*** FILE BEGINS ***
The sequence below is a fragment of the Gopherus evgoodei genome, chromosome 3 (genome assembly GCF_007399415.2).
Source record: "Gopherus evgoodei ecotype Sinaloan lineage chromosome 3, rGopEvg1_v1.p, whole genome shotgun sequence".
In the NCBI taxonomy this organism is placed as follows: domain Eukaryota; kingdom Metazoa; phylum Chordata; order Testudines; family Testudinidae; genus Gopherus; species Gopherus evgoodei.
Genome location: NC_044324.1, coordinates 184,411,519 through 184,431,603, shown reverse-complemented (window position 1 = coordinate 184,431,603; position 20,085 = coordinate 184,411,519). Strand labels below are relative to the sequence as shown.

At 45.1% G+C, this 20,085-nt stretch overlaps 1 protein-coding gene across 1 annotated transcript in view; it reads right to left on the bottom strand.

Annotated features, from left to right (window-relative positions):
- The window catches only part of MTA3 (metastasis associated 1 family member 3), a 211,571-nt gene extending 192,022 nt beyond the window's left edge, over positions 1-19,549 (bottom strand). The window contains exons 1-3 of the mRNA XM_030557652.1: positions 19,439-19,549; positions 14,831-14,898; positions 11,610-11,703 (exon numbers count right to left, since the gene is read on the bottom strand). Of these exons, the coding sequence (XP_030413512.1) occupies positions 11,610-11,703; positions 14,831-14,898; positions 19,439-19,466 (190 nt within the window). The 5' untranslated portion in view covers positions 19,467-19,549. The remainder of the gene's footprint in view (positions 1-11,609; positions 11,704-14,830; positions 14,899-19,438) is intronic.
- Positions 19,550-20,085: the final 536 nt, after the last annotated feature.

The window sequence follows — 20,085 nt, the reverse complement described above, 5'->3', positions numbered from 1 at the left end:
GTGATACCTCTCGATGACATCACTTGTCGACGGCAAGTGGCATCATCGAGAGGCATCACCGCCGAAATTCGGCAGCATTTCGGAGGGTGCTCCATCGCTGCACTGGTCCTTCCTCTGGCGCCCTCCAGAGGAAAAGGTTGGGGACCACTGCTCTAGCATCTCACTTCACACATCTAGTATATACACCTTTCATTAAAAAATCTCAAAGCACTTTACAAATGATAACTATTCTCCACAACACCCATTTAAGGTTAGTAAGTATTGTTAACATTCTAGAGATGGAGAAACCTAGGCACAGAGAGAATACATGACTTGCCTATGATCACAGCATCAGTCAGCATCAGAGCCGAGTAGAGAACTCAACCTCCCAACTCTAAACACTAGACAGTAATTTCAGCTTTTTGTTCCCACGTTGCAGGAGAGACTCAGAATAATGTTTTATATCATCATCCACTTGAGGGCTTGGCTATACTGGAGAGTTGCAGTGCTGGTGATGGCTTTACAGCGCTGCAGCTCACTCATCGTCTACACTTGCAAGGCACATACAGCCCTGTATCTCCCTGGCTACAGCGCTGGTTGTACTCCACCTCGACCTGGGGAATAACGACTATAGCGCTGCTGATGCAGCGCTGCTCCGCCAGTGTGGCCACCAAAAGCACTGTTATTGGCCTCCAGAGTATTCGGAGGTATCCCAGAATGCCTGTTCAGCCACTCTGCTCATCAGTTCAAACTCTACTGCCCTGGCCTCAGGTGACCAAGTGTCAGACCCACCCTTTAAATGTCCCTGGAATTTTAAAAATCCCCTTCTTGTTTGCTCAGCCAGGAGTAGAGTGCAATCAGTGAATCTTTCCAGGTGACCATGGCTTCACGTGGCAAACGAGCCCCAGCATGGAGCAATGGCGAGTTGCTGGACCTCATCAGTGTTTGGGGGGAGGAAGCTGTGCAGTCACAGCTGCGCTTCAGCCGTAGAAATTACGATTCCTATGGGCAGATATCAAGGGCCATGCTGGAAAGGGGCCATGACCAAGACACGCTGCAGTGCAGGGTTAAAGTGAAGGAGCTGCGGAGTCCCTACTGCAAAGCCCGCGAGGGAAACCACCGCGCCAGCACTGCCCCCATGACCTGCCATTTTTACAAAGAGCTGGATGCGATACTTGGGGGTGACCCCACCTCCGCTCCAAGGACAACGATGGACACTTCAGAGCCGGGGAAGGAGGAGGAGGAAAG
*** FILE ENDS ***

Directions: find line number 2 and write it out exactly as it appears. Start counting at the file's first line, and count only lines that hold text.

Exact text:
Source record: "Gopherus evgoodei ecotype Sinaloan lineage chromosome 3, rGopEvg1_v1.p, whole genome shotgun sequence".